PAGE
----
Hidden behind the ornamental screen above Town Hall Seattle's main stage, sits a hulking technological marvel—a pipe organ built into the bones of the building when it was erected in 1923.
Although the 2,023 pipes of the organ remain in excellent (if dusty) condition, they stand silent, unused… a vestigial organ of sorts. The magnificent instrument hasn’t been played since 1998, when the keyboard console was removed to create a larger stage.
During this tour, former Town Hall Scholar in Residence Brangien Davis will lead you into the belly of the beast, walking the narrow paths among the pipes, climbing up into the loft, and entering the tomb-like air chest—the virtual lung of the instrument, which was considered an evolutionary leap in organ technology at the time. Along the way, we’ll get a brief history of pipe organs (invented 2,000 years before the piano!), a primer on how they work, and hear the backstory of the Town Hall building, which was originally a Church of Christian Science. We’ll also take a stab at bringing the organ back to life—if only for a moment.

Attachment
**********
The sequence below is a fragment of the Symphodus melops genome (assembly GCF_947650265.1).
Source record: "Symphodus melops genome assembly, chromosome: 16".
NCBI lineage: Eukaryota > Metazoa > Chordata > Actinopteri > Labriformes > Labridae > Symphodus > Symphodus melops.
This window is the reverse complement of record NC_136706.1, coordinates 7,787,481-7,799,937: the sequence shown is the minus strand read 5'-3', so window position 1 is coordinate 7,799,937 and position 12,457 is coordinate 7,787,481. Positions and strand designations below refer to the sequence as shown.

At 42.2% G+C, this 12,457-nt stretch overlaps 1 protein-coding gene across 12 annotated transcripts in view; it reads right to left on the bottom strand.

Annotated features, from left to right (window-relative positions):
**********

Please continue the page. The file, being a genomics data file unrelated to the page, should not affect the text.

Town Hall is scheduled for a massive upgrade, during which the pipe organ will be removed permanently. This tour will be one of the last chances to experience the organ in its original, organic form.
About Brangien Davis
Brangien Davis was the arts & culture editor at Seattle magazine for eight years and founded the literary magazine Swivel. Currently a freelance writer/editor and singer/songwriter, she recently released an album with her husband as The Argument.
- Pathways are very narrow and pipes are dusty.
- Sensible shoes required, especially if you choose to climb the short ladder into the loft section.
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